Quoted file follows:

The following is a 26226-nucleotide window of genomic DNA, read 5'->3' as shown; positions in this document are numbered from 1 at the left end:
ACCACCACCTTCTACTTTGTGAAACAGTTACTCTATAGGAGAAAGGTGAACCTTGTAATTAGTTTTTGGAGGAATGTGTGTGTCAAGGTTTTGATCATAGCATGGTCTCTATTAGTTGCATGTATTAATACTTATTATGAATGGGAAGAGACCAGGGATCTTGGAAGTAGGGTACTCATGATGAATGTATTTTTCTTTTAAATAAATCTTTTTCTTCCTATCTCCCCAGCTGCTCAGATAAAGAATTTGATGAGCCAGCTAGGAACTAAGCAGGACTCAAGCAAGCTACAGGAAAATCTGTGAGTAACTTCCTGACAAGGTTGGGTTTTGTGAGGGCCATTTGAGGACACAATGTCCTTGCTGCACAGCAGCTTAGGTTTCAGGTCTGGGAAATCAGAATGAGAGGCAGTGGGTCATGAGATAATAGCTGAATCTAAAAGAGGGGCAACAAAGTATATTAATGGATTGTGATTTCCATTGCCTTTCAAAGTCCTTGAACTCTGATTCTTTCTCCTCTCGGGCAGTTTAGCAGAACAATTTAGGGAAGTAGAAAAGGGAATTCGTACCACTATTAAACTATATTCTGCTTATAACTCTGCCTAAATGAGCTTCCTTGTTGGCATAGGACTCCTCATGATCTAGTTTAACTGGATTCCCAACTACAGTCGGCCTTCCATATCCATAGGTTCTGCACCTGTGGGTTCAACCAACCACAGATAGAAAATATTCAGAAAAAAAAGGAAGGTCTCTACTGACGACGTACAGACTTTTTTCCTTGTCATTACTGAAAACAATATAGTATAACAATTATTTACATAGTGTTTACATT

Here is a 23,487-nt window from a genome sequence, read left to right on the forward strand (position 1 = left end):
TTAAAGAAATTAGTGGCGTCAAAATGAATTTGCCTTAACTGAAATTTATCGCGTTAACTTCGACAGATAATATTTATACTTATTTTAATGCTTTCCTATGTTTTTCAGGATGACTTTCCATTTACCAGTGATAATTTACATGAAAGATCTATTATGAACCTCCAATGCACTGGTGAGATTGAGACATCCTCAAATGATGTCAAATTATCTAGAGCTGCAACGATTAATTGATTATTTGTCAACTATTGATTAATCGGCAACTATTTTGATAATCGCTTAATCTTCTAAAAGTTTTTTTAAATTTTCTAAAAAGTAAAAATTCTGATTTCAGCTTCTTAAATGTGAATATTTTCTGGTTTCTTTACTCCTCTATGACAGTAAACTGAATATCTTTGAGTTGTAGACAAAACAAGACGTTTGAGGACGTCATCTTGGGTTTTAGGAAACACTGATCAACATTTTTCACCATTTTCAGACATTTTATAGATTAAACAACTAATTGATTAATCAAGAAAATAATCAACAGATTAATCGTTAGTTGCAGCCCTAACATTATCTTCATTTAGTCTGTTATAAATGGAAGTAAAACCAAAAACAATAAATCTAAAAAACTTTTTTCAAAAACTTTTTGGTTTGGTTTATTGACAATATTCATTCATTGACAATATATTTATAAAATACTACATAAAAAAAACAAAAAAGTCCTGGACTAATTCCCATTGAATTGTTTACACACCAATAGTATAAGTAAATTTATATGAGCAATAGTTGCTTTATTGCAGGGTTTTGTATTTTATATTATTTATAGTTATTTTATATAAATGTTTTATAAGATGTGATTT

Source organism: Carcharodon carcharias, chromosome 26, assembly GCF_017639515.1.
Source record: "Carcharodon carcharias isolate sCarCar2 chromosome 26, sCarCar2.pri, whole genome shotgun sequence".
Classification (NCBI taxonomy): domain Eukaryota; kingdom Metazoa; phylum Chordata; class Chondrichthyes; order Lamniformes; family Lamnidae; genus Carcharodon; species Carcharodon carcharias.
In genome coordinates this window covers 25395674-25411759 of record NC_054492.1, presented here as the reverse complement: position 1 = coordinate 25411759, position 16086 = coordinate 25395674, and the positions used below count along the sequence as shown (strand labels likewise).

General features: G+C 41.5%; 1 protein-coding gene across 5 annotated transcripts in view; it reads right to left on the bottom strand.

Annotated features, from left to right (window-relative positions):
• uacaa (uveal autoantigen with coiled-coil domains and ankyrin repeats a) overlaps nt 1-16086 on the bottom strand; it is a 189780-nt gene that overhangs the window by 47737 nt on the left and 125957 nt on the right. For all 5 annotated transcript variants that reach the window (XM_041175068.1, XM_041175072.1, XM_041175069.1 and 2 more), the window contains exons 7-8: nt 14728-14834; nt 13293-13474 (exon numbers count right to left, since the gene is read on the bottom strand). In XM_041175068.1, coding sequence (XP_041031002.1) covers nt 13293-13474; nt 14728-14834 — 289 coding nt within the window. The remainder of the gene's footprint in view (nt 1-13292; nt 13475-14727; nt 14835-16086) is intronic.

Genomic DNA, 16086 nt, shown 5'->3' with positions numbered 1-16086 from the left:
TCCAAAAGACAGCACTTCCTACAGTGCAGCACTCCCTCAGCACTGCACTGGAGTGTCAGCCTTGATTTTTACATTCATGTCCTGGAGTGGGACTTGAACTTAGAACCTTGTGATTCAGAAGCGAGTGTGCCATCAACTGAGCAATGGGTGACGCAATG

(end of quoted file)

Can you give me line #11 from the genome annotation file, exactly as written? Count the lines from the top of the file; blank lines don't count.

• uacaa (uveal autoantigen with coiled-coil domains and ankyrin repeats a) overlaps nt 1-16086 on the bottom strand; it is a 189780-nt gene that overhangs the window by 47737 nt on the left and 125957 nt on the right. For all 5 annotated transcript variants that reach the window (XM_041175068.1, XM_041175072.1, XM_041175069.1 and 2 more), the window contains exons 7-8: nt 14728-14834; nt 13293-13474 (exon numbers count right to left, since the gene is read on the bottom strand). In XM_041175068.1, coding sequence (XP_041031002.1) covers nt 13293-13474; nt 14728-14834 — 289 coding nt within the window. The remainder of the gene's footprint in view (nt 1-13292; nt 13475-14727; nt 14835-16086) is intronic.